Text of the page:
Discussion in 'New Member Introductions' started by eloisep13, Aug 9, 2014.

  1. eloisep13

    eloisep13 Hatching

    Aug 9, 2014
    My white leghorns and reds have laid great for over a year. I'm doing anything differently but now they have really slowed down. They have been molting but I think they're through. Does their age have anything to do with it?
  2. ChickenCanoe

    ChickenCanoe Free Ranging

    Nov 23, 2010
    St. Louis, MO
    Always. Chickens can lay eggs for 10 years or more. They lay like gangbusters from about 20 weeks and go non-stop till their second autumn (for most breeds). Then they'll molt each and every autumn (or late summer) thereafter. It takes a lot of protein to make feathers that are over 90% and to make eggs and they can't do both. Besides, they need the break for their reproductive tract to regenerate itself.
    Each year they'll take a longer break during and after the molt. But if they haven't started laying shortly after they have completed growing their new winter coat, they'll definitely start up again as days lengthen at the end of winter (provided they're healthy and well fed)

    At this time, it's a good idea to switch the flock to a slightly higher protein grower feed. Since they're not producing egg shells, they really shouldn't be getting 4% dietary calcium in the layer feed. You can provide oyster shell in a separate container for those still laying.
    IMO, people that continue to feed layer year round are unknowingly shortening the life of their birds.
  3. TwoCrows

    TwoCrows Bird is the Word

    Mar 21, 2011
    New Mexico, USA
    My Coop
    Hello there and welcome to BYC! [​IMG]

    Molting takes a lot of energy away from the birds. Feathers are made up of 85% protein. So when bird is molting, generally they stop laying as a lot of protein goes into feather making and little is left over for egg laying, although some birds will lay occasionally during a molt. Birds can become very tired, lethargic and shy during a heavy molt.

    Molting is also controlled by hormones. So even after the molting is finished, their hormones may not be telling them to start back up on laying yet. Especially if they need to replace a lot of vitamins, minerals, amino acids ect...from having gone through a heavy molt.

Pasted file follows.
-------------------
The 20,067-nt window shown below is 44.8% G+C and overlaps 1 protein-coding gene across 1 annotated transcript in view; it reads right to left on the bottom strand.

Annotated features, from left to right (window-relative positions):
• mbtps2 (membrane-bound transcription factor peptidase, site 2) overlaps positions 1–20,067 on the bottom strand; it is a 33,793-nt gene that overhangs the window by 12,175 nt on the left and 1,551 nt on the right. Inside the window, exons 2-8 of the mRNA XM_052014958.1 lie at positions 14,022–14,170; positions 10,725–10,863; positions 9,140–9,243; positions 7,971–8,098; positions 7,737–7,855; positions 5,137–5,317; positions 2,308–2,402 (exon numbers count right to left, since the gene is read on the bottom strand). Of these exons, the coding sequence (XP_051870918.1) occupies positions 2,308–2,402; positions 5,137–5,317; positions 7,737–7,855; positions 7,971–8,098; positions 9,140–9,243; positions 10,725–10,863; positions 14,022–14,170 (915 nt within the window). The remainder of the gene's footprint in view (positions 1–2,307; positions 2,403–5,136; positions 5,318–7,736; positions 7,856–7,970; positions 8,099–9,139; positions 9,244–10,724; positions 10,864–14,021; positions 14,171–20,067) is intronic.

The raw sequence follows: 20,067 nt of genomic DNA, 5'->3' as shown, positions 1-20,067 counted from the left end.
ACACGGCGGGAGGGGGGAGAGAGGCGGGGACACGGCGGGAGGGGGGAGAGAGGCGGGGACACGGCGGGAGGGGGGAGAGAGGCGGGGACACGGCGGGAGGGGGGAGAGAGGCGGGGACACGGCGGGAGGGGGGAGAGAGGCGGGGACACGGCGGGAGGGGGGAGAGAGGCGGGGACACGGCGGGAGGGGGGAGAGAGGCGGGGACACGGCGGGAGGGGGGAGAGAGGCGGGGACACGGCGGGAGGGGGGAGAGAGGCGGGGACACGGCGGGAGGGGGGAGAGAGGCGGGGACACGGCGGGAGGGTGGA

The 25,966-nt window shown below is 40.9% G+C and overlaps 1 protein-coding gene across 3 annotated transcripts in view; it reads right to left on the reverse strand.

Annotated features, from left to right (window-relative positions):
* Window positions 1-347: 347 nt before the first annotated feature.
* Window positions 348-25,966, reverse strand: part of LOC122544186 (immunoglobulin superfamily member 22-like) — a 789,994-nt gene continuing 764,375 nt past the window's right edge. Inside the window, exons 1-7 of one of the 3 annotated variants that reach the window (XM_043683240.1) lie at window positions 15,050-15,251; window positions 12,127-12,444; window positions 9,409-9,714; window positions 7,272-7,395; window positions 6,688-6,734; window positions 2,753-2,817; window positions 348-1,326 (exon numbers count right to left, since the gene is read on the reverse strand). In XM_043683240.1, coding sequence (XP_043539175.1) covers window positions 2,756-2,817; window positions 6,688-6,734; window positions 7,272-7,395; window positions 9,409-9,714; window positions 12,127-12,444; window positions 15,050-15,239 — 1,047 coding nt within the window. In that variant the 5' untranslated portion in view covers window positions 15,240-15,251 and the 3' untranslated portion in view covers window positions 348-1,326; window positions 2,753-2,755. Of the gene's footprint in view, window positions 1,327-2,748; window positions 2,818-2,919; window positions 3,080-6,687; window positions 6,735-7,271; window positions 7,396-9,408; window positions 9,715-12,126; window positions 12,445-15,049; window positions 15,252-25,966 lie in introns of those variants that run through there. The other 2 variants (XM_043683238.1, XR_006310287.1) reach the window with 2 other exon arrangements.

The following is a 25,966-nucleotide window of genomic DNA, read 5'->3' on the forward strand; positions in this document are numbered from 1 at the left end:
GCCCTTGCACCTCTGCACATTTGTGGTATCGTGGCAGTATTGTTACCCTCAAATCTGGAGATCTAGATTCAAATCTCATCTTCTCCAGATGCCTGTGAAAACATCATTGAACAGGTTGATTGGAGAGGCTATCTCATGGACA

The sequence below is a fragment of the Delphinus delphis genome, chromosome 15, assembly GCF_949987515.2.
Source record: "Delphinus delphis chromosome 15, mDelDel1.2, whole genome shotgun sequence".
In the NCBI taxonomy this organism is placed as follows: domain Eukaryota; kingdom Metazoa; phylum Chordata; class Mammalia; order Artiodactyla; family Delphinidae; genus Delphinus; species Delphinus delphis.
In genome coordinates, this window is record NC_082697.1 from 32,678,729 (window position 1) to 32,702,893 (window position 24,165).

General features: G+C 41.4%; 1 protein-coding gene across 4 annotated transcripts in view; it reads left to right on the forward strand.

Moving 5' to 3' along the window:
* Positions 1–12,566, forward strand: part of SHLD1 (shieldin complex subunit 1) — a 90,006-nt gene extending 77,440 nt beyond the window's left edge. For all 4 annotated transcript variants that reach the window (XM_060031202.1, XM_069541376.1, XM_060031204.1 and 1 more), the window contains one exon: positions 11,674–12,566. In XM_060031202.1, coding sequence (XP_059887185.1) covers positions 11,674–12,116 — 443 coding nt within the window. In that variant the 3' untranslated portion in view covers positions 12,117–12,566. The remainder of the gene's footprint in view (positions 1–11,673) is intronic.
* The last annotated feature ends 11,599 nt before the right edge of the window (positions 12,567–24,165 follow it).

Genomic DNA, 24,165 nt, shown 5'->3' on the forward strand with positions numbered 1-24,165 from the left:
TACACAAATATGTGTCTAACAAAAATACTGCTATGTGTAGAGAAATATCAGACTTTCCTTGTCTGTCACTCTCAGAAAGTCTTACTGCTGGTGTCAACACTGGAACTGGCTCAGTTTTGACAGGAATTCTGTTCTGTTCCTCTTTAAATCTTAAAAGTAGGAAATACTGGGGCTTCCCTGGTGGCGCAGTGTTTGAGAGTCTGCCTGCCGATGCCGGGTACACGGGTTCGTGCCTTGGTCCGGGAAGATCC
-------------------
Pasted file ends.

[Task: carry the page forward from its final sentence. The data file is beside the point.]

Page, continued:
So give them time and they should get back to laying soon. :)
  4. Kelsie2290

    Kelsie2290 Free Ranging

    Feb 18, 2011
  5. Mountain Peeps

    Mountain Peeps Change is inevitable, like the seasons

    Apr 23, 2014
    My Coop
    Welcome to BYC! Please make yourself at home and we are here to help.

    Molting happens usually once a year. Feathers take up 85% protein so you can't expect much from your birds during this rough process. Give them foods with extra protein including peas, quinoa, meat, mealworms and oatmeal.

    Like Two Crows said, they probably won't start laying again for a bit. Their bodies are still getting over the molt.

    Chickens molt differently. A way to tell which hens are your best layers is after their first molt. Your best producing hens will molt late and fast while poorer produces start early and take a long time.
  6. Michael OShay

    Michael OShay Crowing

    May 14, 2014
    Welcome to BYC! Glad you decided to join our flock. Moulting is definitely the cause of their slow laying and they should begin to pick up again at some point. Please feel free to ask any other questions you may have. We are here to help in any way we can. Good luck with your hens laying again.
  7. HugHess

    HugHess Chickrack Addict

    Jul 14, 2014
    Hi EloiseP,

    Welcome to BYC!
    I am new here as well, and am learning like gang-busters, your thread included (thanks).
    Best wishes for a speedy molting recovery for your ladies so as they can get back to egg-laying!
  8. drumstick diva

    drumstick diva Still crazy after all these years.

    Aug 26, 2009
    Out to pasture
    If you really need the eggs - you could start a younger flock for that purpose to fill in the down time of the older girls.
  9. Whovian

    Whovian In the Brooder

    May 9, 2013
    My three Americaunas stopped laying a couple of weeks ago due to molt. Is grower feed more protein than layer? I give them black oil sunflower seeds as treats and meal worms and they free-range for a little bit every day, bu I think they may need a change in feed for the molt.
  10. Xiao Casa

    Xiao Casa Songster

    May 12, 2014
    South Texas
    Welcome to BackYardChickens!! [​IMG] Grower feed is higher protein than layer, many of them contain about 18-20% protein while layer feed is more like 16-19%. You can certainly change feed if you would like, or you can simply give them protein supplements like mealworms, which in fact you are already doing! If you switch to grower feed, be sure you also provide oyster shell for supplementary calcium; they will need it when they start laying again!
    Last edited: Sep 30, 2014

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